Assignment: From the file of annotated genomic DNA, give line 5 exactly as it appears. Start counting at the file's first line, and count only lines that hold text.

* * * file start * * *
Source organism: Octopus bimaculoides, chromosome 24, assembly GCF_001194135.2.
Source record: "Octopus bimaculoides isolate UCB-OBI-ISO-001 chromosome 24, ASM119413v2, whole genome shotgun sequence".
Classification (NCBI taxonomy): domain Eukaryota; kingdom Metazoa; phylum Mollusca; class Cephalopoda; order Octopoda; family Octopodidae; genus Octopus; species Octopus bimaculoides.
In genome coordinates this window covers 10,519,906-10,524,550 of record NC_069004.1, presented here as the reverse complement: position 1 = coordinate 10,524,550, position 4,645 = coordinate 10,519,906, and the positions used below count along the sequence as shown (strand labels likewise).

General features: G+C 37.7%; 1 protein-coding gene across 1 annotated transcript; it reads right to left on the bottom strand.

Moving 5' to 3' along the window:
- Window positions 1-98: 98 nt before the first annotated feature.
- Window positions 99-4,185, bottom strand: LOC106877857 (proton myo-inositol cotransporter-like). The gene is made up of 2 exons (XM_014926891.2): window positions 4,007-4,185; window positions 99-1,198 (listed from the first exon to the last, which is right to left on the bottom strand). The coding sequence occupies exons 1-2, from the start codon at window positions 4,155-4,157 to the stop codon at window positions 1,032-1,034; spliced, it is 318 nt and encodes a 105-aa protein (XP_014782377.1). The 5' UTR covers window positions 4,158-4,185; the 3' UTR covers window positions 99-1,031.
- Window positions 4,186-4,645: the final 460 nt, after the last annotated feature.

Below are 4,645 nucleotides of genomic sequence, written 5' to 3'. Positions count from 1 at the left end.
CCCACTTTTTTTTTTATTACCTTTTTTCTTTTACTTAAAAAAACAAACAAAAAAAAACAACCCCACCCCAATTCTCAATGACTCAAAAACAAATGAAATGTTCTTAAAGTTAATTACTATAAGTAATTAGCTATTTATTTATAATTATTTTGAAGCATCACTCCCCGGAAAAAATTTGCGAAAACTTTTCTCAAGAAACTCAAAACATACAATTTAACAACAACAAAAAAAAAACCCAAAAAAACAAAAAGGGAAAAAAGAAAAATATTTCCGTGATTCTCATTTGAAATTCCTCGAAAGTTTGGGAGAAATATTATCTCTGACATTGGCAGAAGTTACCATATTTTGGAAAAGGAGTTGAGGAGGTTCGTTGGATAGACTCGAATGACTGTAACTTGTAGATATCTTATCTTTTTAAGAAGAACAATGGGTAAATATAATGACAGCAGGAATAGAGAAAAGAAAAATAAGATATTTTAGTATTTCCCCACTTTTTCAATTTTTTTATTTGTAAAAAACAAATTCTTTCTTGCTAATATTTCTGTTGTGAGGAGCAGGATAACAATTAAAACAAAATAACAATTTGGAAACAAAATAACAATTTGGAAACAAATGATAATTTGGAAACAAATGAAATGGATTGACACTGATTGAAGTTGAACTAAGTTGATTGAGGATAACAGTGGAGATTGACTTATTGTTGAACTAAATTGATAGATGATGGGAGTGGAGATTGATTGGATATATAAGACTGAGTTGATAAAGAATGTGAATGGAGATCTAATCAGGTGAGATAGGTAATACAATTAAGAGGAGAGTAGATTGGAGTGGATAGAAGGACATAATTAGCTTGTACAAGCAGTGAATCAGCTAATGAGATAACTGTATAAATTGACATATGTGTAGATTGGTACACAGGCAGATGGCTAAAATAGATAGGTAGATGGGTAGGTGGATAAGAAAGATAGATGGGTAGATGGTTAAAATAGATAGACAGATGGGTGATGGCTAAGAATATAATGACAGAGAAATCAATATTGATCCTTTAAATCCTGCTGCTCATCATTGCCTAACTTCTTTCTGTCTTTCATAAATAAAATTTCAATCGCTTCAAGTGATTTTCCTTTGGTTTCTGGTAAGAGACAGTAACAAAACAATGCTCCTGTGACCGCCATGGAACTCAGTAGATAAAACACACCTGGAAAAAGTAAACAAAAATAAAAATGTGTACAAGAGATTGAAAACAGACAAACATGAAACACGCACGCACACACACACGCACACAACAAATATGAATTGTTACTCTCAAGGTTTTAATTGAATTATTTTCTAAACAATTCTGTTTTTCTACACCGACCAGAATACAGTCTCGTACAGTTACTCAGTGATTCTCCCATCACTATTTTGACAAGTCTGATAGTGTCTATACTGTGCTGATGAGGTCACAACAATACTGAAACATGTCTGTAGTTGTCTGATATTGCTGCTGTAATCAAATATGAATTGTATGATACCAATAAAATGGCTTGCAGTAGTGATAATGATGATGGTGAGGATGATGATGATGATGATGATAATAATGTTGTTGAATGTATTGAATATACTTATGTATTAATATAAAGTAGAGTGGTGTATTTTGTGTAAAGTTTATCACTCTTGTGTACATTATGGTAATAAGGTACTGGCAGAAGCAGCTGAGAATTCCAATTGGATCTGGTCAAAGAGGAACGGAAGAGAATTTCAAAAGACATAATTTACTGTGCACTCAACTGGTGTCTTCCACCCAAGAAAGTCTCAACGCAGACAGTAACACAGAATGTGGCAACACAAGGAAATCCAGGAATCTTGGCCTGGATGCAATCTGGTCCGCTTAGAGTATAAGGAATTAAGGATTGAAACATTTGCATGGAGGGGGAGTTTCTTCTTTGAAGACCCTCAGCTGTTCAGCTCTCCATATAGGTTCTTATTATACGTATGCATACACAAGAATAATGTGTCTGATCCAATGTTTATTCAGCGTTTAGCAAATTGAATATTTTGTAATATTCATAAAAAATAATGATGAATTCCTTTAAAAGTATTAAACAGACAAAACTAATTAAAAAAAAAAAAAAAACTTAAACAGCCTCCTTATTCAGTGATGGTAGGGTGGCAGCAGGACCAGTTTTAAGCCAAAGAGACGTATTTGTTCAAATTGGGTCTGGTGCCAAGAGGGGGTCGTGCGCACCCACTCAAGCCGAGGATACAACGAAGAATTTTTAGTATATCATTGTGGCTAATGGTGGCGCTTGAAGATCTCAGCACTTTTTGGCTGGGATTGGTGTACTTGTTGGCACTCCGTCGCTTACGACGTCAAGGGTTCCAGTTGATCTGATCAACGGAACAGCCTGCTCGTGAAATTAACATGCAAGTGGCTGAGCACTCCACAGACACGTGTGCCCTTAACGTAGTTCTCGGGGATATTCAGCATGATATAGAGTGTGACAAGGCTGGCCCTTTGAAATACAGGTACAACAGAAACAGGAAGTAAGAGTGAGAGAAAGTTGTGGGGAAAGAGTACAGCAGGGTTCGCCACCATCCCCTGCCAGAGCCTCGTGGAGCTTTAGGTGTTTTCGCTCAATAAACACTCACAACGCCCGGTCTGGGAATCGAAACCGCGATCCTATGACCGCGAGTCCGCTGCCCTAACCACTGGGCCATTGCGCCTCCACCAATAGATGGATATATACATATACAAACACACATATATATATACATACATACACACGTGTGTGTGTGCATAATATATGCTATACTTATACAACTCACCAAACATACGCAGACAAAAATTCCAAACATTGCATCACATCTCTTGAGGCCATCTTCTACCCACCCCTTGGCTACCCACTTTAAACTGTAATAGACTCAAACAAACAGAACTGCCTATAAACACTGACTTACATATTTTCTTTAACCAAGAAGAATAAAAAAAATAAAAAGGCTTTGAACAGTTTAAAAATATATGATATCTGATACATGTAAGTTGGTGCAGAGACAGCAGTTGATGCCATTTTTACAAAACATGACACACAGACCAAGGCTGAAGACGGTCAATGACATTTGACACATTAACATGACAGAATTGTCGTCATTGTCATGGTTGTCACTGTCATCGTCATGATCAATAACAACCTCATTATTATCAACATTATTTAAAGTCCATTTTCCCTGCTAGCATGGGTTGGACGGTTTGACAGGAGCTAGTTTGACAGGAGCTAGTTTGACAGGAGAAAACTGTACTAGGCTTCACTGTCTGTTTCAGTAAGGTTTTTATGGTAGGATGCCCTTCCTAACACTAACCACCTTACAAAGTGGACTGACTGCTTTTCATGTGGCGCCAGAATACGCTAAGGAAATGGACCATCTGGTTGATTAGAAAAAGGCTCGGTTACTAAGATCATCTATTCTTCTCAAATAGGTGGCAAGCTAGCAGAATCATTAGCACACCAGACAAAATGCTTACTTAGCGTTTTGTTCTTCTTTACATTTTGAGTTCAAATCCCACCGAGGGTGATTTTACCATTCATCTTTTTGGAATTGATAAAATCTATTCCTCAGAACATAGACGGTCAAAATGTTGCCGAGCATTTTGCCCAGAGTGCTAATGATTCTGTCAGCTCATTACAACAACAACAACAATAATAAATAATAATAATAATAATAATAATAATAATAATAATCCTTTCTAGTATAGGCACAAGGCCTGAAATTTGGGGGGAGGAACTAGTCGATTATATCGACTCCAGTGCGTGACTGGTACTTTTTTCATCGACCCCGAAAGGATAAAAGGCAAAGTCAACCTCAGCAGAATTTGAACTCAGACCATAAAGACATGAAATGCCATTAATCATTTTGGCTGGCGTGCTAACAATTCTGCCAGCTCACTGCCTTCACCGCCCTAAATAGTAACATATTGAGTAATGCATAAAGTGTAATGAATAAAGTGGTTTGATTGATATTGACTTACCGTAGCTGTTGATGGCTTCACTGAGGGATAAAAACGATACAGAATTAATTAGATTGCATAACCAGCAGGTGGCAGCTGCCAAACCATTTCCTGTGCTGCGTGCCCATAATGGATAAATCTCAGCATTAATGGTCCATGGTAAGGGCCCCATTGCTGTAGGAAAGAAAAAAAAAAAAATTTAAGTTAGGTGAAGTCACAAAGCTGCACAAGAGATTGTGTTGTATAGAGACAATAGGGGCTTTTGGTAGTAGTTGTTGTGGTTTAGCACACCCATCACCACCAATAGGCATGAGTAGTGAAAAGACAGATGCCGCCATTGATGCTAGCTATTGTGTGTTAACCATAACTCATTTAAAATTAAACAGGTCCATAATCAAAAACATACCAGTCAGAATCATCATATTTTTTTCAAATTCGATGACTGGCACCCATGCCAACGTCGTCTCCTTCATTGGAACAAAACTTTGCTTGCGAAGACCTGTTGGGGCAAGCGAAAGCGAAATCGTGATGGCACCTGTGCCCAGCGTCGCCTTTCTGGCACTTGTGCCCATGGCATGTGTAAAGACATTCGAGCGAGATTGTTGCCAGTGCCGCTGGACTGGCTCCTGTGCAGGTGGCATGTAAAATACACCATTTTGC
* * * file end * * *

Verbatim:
General features: G+C 37.7%; 1 protein-coding gene across 1 annotated transcript; it reads right to left on the bottom strand.